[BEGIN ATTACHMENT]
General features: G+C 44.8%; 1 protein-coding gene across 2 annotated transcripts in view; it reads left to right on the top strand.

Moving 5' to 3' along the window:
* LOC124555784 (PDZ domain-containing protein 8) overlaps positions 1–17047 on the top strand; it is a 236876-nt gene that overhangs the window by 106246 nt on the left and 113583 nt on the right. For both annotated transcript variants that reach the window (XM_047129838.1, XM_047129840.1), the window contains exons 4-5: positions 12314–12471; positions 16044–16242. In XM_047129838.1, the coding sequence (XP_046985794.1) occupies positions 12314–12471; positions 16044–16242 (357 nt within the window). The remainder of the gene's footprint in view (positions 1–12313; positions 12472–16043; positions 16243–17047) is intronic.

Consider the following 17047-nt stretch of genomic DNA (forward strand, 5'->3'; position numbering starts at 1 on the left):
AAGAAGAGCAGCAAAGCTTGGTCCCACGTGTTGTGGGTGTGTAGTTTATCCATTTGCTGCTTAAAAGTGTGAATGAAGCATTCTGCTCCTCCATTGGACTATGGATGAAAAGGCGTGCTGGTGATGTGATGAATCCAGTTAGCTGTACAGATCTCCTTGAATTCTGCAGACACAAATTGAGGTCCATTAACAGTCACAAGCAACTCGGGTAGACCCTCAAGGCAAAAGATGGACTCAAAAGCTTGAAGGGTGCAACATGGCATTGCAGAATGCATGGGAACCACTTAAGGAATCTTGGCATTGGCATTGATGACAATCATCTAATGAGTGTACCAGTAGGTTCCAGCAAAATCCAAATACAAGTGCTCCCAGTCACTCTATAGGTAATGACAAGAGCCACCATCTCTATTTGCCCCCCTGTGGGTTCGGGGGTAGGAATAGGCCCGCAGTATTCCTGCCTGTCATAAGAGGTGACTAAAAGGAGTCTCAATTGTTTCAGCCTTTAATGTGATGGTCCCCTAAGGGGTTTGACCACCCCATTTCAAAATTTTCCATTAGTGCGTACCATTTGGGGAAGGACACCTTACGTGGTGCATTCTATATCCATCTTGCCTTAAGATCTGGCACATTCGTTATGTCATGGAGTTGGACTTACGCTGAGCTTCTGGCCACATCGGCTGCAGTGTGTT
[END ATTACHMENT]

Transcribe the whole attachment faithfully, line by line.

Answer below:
General features: G+C 44.8%; 1 protein-coding gene across 2 annotated transcripts in view; it reads left to right on the top strand.

Moving 5' to 3' along the window:
* LOC124555784 (PDZ domain-containing protein 8) overlaps positions 1–17047 on the top strand; it is a 236876-nt gene that overhangs the window by 106246 nt on the left and 113583 nt on the right. For both annotated transcript variants that reach the window (XM_047129838.1, XM_047129840.1), the window contains exons 4-5: positions 12314–12471; positions 16044–16242. In XM_047129838.1, the coding sequence (XP_046985794.1) occupies positions 12314–12471; positions 16044–16242 (357 nt within the window). The remainder of the gene's footprint in view (positions 1–12313; positions 12472–16043; positions 16243–17047) is intronic.

Consider the following 17047-nt stretch of genomic DNA (forward strand, 5'->3'; position numbering starts at 1 on the left):
AAGAAGAGCAGCAAAGCTTGGTCCCACGTGTTGTGGGTGTGTAGTTTATCCATTTGCTGCTTAAAAGTGTGAATGAAGCATTCTGCTCCTCCATTGGACTATGGATGAAAAGGCGTGCTGGTGATGTGATGAATCCAGTTAGCTGTACAGATCTCCTTGAATTCTGCAGACACAAATTGAGGTCCATTAACAGTCACAAGCAACTCGGGTAGACCCTCAAGGCAAAAGATGGACTCAAAAGCTTGAAGGGTGCAACATGGCATTGCAGAATGCATGGGAACCACTTAAGGAATCTTGGCATTGGCATTGATGACAATCATCTAATGAGTGTACCAGTAGGTTCCAGCAAAATCCAAATACAAGTGCTCCCAGTCACTCTATAGGTAATGACAAGAGCCACCATCTCTATTTGCCCCCCTGTGGGTTCGGGGGTAGGAATAGGCCCGCAGTATTCCTGCCTGTCATAAGAGGTGACTAAAAGGAGTCTCAATTGTTTCAGCCTTTAATGTGATGGTCCCCTAAGGGGTTTGACCACCCCATTTCAAAATTTTCCATTAGTGCGTACCATTTGGGGAAGGACACCTTACGTGGTGCATTCTATATCCATCTTGCCTTAAGATCTGGCACATTCGTTATGTCATGGAGTTGGACTTACGCTGAGCTTCTGGCCACATCGGCTGCAGTGTGTT